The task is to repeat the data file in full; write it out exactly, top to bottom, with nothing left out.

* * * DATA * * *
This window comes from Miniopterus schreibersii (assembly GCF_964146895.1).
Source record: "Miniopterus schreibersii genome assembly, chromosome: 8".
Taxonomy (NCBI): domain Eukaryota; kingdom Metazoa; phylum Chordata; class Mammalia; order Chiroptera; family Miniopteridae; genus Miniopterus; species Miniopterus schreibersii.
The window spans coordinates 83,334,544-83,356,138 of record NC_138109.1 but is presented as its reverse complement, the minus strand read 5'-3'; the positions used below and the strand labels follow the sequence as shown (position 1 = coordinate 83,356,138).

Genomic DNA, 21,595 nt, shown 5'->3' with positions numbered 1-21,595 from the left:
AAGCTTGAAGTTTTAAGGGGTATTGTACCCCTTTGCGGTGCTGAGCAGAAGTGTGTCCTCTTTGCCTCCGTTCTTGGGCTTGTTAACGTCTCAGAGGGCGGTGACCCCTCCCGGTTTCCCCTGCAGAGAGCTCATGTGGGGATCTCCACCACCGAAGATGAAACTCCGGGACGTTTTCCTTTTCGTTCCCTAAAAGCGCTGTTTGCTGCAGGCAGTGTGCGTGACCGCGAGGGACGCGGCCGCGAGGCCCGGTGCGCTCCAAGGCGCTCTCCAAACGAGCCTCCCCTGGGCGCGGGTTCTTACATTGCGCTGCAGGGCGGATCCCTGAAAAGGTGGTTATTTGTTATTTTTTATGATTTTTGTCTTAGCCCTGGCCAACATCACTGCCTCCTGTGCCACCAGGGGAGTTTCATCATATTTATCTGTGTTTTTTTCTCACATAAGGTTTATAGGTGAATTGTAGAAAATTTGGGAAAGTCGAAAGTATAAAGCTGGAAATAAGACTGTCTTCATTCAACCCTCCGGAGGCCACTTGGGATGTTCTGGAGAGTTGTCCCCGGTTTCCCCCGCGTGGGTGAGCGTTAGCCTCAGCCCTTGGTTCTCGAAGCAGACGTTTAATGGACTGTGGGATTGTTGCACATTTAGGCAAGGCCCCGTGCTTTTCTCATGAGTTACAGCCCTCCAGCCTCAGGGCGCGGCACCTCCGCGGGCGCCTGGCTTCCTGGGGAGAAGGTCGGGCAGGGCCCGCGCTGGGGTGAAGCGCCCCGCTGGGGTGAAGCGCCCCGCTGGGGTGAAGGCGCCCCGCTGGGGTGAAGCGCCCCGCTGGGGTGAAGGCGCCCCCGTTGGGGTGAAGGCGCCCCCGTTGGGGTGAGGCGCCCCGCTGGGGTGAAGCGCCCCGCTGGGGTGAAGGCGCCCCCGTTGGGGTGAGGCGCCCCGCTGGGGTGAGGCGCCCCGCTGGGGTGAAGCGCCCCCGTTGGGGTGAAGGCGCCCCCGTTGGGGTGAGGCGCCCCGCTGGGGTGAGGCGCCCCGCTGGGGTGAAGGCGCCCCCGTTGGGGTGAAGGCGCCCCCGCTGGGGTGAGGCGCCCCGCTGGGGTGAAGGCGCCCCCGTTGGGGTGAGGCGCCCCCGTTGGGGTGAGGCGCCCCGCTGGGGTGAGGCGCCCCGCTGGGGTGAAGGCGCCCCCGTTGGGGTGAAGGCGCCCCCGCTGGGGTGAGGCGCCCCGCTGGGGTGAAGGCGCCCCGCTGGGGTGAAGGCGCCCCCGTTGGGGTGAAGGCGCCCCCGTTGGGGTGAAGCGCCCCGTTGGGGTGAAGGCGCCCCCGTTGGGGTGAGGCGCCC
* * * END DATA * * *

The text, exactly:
This window comes from Miniopterus schreibersii (assembly GCF_964146895.1).
Source record: "Miniopterus schreibersii genome assembly, chromosome: 8".
Taxonomy (NCBI): domain Eukaryota; kingdom Metazoa; phylum Chordata; class Mammalia; order Chiroptera; family Miniopteridae; genus Miniopterus; species Miniopterus schreibersii.
The window spans coordinates 83,334,544-83,356,138 of record NC_138109.1 but is presented as its reverse complement, the minus strand read 5'-3'; the positions used below and the strand labels follow the sequence as shown (position 1 = coordinate 83,356,138).

Genomic DNA, 21,595 nt, shown 5'->3' with positions numbered 1-21,595 from the left:
AAGCTTGAAGTTTTAAGGGGTATTGTACCCCTTTGCGGTGCTGAGCAGAAGTGTGTCCTCTTTGCCTCCGTTCTTGGGCTTGTTAACGTCTCAGAGGGCGGTGACCCCTCCCGGTTTCCCCTGCAGAGAGCTCATGTGGGGATCTCCACCACCGAAGATGAAACTCCGGGACGTTTTCCTTTTCGTTCCCTAAAAGCGCTGTTTGCTGCAGGCAGTGTGCGTGACCGCGAGGGACGCGGCCGCGAGGCCCGGTGCGCTCCAAGGCGCTCTCCAAACGAGCCTCCCCTGGGCGCGGGTTCTTACATTGCGCTGCAGGGCGGATCCCTGAAAAGGTGGTTATTTGTTATTTTTTATGATTTTTGTCTTAGCCCTGGCCAACATCACTGCCTCCTGTGCCACCAGGGGAGTTTCATCATATTTATCTGTGTTTTTTTCTCACATAAGGTTTATAGGTGAATTGTAGAAAATTTGGGAAAGTCGAAAGTATAAAGCTGGAAATAAGACTGTCTTCATTCAACCCTCCGGAGGCCACTTGGGATGTTCTGGAGAGTTGTCCCCGGTTTCCCCCGCGTGGGTGAGCGTTAGCCTCAGCCCTTGGTTCTCGAAGCAGACGTTTAATGGACTGTGGGATTGTTGCACATTTAGGCAAGGCCCCGTGCTTTTCTCATGAGTTACAGCCCTCCAGCCTCAGGGCGCGGCACCTCCGCGGGCGCCTGGCTTCCTGGGGAGAAGGTCGGGCAGGGCCCGCGCTGGGGTGAAGCGCCCCGCTGGGGTGAAGCGCCCCGCTGGGGTGAAGGCGCCCCGCTGGGGTGAAGCGCCCCGCTGGGGTGAAGGCGCCCCCGTTGGGGTGAAGGCGCCCCCGTTGGGGTGAGGCGCCCCGCTGGGGTGAAGCGCCCCGCTGGGGTGAAGGCGCCCCCGTTGGGGTGAGGCGCCCCGCTGGGGTGAGGCGCCCCGCTGGGGTGAAGCGCCCCCGTTGGGGTGAAGGCGCCCCCGTTGGGGTGAGGCGCCCCGCTGGGGTGAGGCGCCCCGCTGGGGTGAAGGCGCCCCCGTTGGGGTGAAGGCGCCCCCGCTGGGGTGAGGCGCCCCGCTGGGGTGAAGGCGCCCCCGTTGGGGTGAGGCGCCCCCGTTGGGGTGAGGCGCCCCGCTGGGGTGAGGCGCCCCGCTGGGGTGAAGGCGCCCCCGTTGGGGTGAAGGCGCCCCCGCTGGGGTGAGGCGCCCCGCTGGGGTGAAGGCGCCCCGCTGGGGTGAAGGCGCCCCCGTTGGGGTGAAGGCGCCCCCGTTGGGGTGAAGCGCCCCGTTGGGGTGAAGGCGCCCCCGTTGGGGTGAGGCGCCC